Barbara Franken of Me My Delightful Self Blog here on WordPress decided to host a month (or so) of Awakening Stories – an opportunity for as many as jumped in to share and the stories, glorious stories came rolling in. As Barbara wrote on January 31st: “If you have been reading each day the collection of awakening experiences and journey’s into love that we are sharing together, you will have felt as I do… so connected, so inspired and so grateful with all our friendships here on WordPress… My heart has opened wide in the understanding of our individual uniqueness, yet resonating with the similarities of our life experiences…” I encourage you to visit Barbara’s blog via the link above and connect with some of the wonderful people who have been sharing their road to awakening!
Yesterday was my scheduled day and I totally missed the boat. Yet the Universe has a sense of humour, indeed, as the reason I didn’t post yesterday and the story I am posting today have a connecting thread. You see, the story I’m sharing has to do with the awakening that came into my life as a result of illness and the reason I am a day late is because yesterday was a day of healing from a blood infection caused by a fall a few days ago.
My journey towards waking up to my body’s messages
In 1992, after a few years of sleepless nights and unending pain in my body, I was diagnosed with Fibromyalgia. Well, actually with Fibrositis as they called it back then. It was a diagnosis that put you in “no man’s land” as no one really understood what it was, where it came from, or what to do about it.
Throughout my years with Fibromyalgia, much advice has come my way. From the dentist who suggested I attend a healing service to the co-worker who told me her aunt had healed herself from arthritis by eating bushels of alfalfa – I kid you not- many people expressed their opinion about the route I should follow.
For me, the journey to health began as one of discovery; of searching out medical studies, of reading books on stress, on chronic pain, on sleep, on childhood trauma. Somehow, I knew that there was some connection to my current situation of being on the couch, unable to function, and the abuse that I lived with as a child.
Was it that the psychic wounds from beatings suffered at the hands of my mother had lodged within my body and gotten stuck there? Was my pain the result of months of sleeplessness? Was my pain psychogenic i.e. my body was mirroring the pain that was in my heart? Was this all the result of some errant virus? Was my pain caused by being overwhelmed by life? Was my body giving me a much needed ‘time out’? Many books have been written in an attempt to provide answers to each one of these questions. I needed to find my own answers, answers that resonated with me. Somehow, I knew that the road to health would begin from within.
The more I read, the more questions surfaced. No one had a definitive answer and, at the same time, many were quick to offer solutions. Fortunately, for me, a lesson I had learned when I was a teenager stood me in good stead. When I was seventeen I attended a local church and many of the people in that congregation blessed my life with acts of kindness. One thing that occurred has stayed with me and guided me throughout my life. At one point, the issue of the day became eye make-up. This was the late 1960s when women didn’t wear pants to church or draw attention to themselves in any way. So, there we were, debating the fact that, somehow, lipstick was okay but eye make-up was “worldly”. Looking around, I decided the reason lipstick was okay was because the women over 40 all wore it and only the teenage girls wanted to wear eye make-up to church! I remember thinking that if God had nothing more to worry about then whether or not I was wearing eye make-up, the world was in serious trouble. I decided that day that I would need to discover for myself what I believed and that I would not rely on other people’s edicts.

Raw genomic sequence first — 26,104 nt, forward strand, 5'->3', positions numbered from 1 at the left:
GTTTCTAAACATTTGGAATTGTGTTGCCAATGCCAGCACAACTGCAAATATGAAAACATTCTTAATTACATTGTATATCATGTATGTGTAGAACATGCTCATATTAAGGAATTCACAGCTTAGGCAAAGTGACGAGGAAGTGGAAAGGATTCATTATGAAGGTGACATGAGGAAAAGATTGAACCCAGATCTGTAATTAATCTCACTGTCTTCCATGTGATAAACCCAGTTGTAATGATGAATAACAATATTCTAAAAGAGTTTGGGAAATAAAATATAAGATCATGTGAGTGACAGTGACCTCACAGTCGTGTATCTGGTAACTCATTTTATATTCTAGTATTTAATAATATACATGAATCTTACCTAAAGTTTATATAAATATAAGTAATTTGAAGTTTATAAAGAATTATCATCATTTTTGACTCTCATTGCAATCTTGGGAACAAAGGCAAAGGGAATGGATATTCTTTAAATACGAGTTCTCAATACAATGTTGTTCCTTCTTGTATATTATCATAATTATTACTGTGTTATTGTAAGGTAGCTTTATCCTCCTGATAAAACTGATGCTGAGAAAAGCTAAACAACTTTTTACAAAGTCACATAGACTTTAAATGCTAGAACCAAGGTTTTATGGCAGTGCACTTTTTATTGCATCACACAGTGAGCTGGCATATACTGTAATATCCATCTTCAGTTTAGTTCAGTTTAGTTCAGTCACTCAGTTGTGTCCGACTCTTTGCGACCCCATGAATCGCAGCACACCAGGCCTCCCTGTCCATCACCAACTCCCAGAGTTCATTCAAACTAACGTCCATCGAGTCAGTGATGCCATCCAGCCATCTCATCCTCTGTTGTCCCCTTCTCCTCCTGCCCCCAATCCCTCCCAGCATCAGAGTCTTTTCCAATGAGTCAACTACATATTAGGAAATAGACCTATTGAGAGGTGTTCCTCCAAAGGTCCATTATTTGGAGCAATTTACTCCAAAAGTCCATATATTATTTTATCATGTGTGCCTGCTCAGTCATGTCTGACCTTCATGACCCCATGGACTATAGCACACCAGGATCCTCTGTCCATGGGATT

That lesson, learned many years earlier, fueled my thinking, my research, and my determination. I would not wait for science to come up with an answer; I would not wait for the doctors to continue to try a variety of medications and / or therapies. I would read, I would learn, and I would decide. Of course, writing this down makes it sound so simple. It wasn’t. When you are incapable of fixing breakfast for your children, when you are laying on the couch most of the day with auditory hallucinations plaguing you, when you are so tired and so in pain that you wish you could just die, when you chase after sleep as ineffectively as a dog chasing a butterfly, when you forget what it is like to get up in the morning feeling good, then making decisions, figuring things out, becomes a colossal mountain to climb. Change happens slowly, oh so slowly.
There was, however, no alternative. No one was going to wave a magic wand and make it all better. No one was there to help me research or even discuss with me what might be the cause and the solution to my health situation. My ex-husband often commented “you are the only one who can help yourself” and he was right. Oh, it would have been nice to have felt supported, understood, cared for even. But that aside, I was the one who had to accept the responsibility for my own health and well-being. My future was in my hands, feeble and shaky as they were.
One thing that made sense to me was that the longer I stayed on that damn couch, the less able I was to be active in any way. One day I needed to mail a letter to my insurance company. The mailbox was about a 4 minute walk away. I decided I would attempt it. I walked to the mailbox, mailed my letter, and returned home to spend the rest of the day lying down. About a week later, I decided that maybe I could walk that far again and I did. Two days later I walked to the mailbox, looked down the street to where the next street light was and walked that far. Two days afterward, I did it again. Over the next few months I increased my daily walk by one light post every week till, three months later, I could walk for 30 minutes. I wasn’t walking at a pace that would win a marathon, that was for sure, but I was walking thirty slow minutes a day! What a victory that was.